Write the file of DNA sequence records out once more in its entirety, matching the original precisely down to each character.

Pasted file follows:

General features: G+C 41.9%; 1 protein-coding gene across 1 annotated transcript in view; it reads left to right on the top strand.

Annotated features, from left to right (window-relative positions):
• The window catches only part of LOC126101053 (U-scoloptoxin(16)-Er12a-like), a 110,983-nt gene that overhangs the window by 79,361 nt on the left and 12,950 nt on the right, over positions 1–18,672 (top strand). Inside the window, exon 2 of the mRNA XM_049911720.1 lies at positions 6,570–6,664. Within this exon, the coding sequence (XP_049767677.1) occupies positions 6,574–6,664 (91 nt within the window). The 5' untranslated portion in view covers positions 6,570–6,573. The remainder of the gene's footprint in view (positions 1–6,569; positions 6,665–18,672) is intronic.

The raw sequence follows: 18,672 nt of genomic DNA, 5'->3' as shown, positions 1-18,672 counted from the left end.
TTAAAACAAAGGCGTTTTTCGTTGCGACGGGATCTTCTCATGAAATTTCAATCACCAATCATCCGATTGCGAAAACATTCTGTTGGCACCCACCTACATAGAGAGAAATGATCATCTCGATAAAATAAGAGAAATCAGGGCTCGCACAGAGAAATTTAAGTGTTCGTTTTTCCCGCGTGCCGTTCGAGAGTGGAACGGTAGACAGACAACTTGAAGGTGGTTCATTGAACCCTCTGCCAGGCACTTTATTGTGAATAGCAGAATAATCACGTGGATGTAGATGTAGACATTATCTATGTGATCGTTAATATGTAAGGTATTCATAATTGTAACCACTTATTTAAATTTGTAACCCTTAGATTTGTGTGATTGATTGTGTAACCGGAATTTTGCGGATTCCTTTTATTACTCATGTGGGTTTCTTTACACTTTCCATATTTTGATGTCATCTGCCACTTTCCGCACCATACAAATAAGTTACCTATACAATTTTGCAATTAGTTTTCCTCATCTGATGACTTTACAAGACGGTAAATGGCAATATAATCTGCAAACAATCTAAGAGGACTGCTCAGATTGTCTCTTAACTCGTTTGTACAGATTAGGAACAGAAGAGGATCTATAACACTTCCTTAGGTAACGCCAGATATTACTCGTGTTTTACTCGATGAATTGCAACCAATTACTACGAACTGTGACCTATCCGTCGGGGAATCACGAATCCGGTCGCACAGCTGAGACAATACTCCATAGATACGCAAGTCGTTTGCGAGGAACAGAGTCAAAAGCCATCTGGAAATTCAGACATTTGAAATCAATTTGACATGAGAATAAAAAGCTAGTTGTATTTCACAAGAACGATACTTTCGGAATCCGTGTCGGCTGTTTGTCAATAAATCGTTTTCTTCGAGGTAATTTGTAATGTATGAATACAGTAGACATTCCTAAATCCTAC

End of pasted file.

General features: G+C 41.9%; 1 protein-coding gene across 1 annotated transcript in view; it reads left to right on the top strand.

Annotated features, from left to right (window-relative positions):
• The window catches only part of LOC126101053 (U-scoloptoxin(16)-Er12a-like), a 110,983-nt gene that overhangs the window by 79,361 nt on the left and 12,950 nt on the right, over positions 1–18,672 (top strand). Inside the window, exon 2 of the mRNA XM_049911720.1 lies at positions 6,570–6,664. Within this exon, the coding sequence (XP_049767677.1) occupies positions 6,574–6,664 (91 nt within the window). The 5' untranslated portion in view covers positions 6,570–6,573. The remainder of the gene's footprint in view (positions 1–6,569; positions 6,665–18,672) is intronic.

The raw sequence follows: 18,672 nt of genomic DNA, 5'->3' as shown, positions 1-18,672 counted from the left end.
TTAAAACAAAGGCGTTTTTCGTTGCGACGGGATCTTCTCATGAAATTTCAATCACCAATCATCCGATTGCGAAAACATTCTGTTGGCACCCACCTACATAGAGAGAAATGATCATCTCGATAAAATAAGAGAAATCAGGGCTCGCACAGAGAAATTTAAGTGTTCGTTTTTCCCGCGTGCCGTTCGAGAGTGGAACGGTAGACAGACAACTTGAAGGTGGTTCATTGAACCCTCTGCCAGGCACTTTATTGTGAATAGCAGAATAATCACGTGGATGTAGATGTAGACATTATCTATGTGATCGTTAATATGTAAGGTATTCATAATTGTAACCACTTATTTAAATTTGTAACCCTTAGATTTGTGTGATTGATTGTGTAACCGGAATTTTGCGGATTCCTTTTATTACTCATGTGGGTTTCTTTACACTTTCCATATTTTGATGTCATCTGCCACTTTCCGCACCATACAAATAAGTTACCTATACAATTTTGCAATTAGTTTTCCTCATCTGATGACTTTACAAGACGGTAAATGGCAATATAATCTGCAAACAATCTAAGAGGACTGCTCAGATTGTCTCTTAACTCGTTTGTACAGATTAGGAACAGAAGAGGATCTATAACACTTCCTTAGGTAACGCCAGATATTACTCGTGTTTTACTCGATGAATTGCAACCAATTACTACGAACTGTGACCTATCCGTCGGGGAATCACGAATCCGGTCGCACAGCTGAGACAATACTCCATAGATACGCAAGTCGTTTGCGAGGAACAGAGTCAAAAGCCATCTGGAAATTCAGACATTTGAAATCAATTTGACATGAGAATAAAAAGCTAGTTGTATTTCACAAGAACGATACTTTCGGAATCCGTGTCGGCTGTTTGTCAATAAATCGTTTTCTTCGAGGTAATTTGTAATGTATGAATACAGTAGACATTCCTAAATCCTAC